SUMMERLAND, Calif. - A giant barge with a crane and underwater support equipment is now working off the coast of Summerland where old abandoned oil wells, leaking for years will be capped.
The preliminary work began a week ago for the Northstar and Treadmill wells.
This is a specially funded project from the state.
The money is allocated at $2-million a year in Senate Bill 44, authored by Santa Barbara State Senator Hannah-Beth Jackson who ushered the legislation based on research here and other areas where old wells were serious concerns.
More than 100 years ago these wells were among the first offshore drilling rigs in California waters. They were abandoned and the capping at the time was not strong enough to stop leaks. Pollution has been reported for years.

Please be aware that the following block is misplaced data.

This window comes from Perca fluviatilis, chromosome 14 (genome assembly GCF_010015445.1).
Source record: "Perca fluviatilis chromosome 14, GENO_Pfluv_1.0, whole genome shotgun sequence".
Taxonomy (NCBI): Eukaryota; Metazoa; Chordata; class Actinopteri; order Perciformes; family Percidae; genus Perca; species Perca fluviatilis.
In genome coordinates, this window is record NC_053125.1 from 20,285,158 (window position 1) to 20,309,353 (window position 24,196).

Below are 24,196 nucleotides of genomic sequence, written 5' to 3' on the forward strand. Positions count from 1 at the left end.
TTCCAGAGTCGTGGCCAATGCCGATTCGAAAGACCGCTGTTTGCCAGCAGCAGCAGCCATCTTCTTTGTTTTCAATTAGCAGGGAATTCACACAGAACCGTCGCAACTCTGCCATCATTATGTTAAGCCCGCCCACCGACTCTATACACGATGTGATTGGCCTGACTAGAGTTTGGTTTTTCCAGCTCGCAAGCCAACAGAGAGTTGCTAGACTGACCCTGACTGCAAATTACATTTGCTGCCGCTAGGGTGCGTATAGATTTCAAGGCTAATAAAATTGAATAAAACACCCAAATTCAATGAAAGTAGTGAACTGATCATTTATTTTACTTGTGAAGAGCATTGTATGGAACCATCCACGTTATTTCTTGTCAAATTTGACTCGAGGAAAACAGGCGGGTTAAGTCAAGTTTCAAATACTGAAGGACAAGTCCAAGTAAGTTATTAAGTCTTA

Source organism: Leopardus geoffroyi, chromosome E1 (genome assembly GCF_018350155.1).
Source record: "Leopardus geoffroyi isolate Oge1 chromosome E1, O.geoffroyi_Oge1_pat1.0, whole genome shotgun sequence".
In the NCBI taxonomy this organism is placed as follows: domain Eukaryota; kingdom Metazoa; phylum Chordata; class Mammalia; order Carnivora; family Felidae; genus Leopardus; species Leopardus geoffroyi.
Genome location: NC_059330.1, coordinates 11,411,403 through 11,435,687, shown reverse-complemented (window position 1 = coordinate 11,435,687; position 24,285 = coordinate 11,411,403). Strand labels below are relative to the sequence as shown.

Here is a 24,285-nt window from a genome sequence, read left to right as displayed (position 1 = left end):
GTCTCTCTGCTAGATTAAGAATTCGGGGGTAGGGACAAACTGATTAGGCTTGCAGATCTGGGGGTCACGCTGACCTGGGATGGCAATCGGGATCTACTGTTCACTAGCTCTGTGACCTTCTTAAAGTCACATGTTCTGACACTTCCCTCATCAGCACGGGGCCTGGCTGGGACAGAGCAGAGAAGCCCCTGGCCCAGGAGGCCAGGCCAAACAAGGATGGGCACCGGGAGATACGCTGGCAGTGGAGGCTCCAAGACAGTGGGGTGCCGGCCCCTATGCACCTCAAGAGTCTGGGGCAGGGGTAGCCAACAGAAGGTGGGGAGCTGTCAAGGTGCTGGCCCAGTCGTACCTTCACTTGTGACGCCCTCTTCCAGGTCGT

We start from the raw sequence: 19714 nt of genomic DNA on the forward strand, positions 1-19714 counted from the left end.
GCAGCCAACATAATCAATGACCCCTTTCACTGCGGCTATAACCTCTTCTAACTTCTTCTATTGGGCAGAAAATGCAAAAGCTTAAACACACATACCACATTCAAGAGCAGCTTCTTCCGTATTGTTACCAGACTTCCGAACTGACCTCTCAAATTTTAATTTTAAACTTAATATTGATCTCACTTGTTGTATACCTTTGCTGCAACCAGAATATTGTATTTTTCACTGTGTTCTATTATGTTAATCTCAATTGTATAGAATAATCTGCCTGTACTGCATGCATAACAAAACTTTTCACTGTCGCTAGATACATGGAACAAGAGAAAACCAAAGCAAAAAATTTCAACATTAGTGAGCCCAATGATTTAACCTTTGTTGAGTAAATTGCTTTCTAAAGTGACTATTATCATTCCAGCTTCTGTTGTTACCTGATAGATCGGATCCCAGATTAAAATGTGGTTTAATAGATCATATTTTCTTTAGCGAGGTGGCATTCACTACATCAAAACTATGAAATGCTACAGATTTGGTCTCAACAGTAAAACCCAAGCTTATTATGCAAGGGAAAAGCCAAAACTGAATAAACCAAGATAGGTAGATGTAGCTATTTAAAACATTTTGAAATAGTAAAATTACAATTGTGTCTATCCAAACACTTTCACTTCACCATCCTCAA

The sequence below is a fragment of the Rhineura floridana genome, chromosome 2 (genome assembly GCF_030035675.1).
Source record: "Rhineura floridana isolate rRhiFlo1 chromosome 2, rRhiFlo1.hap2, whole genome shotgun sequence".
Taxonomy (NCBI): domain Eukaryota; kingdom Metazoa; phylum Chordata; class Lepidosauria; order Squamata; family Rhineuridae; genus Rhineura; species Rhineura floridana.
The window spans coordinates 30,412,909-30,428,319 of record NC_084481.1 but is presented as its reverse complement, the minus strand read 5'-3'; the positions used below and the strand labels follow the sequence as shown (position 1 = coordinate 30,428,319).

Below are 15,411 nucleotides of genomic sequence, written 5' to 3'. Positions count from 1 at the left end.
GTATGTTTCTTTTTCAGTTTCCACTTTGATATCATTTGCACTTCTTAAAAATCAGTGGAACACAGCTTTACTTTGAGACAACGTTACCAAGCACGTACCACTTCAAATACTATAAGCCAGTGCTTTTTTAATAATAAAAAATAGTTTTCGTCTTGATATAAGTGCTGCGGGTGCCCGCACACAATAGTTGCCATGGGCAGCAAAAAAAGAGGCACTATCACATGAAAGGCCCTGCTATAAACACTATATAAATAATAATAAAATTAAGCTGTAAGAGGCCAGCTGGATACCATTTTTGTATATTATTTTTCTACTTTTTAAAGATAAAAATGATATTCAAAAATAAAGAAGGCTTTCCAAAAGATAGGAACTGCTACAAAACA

Many residents brought pictures to the County Board of Supervisors with complaints, but it took action by the State Lands Commission and the legislation to eventually move the project forward.
Historical photos show derricks throughout the nearshore waters and on the sand.
The fund pays for the well capping and the clean up of other coastal hazzards, such as old rusty pipes in the surfline. Some are off the coast of Goleta.
A previous project capped the Becker well nearby which had a leak that could often be seen from the bluffs nearby.
All have contributed to oil pollution on shore and infuriated Summerland residents for years when the currents sent the oil to the shoreline.
The work should be completed by the middle of the month.
The Santa Barbara based Heal the Ocean organization has been closely coordinating some of the mapping and aerial photography to bring the projects to the finish line.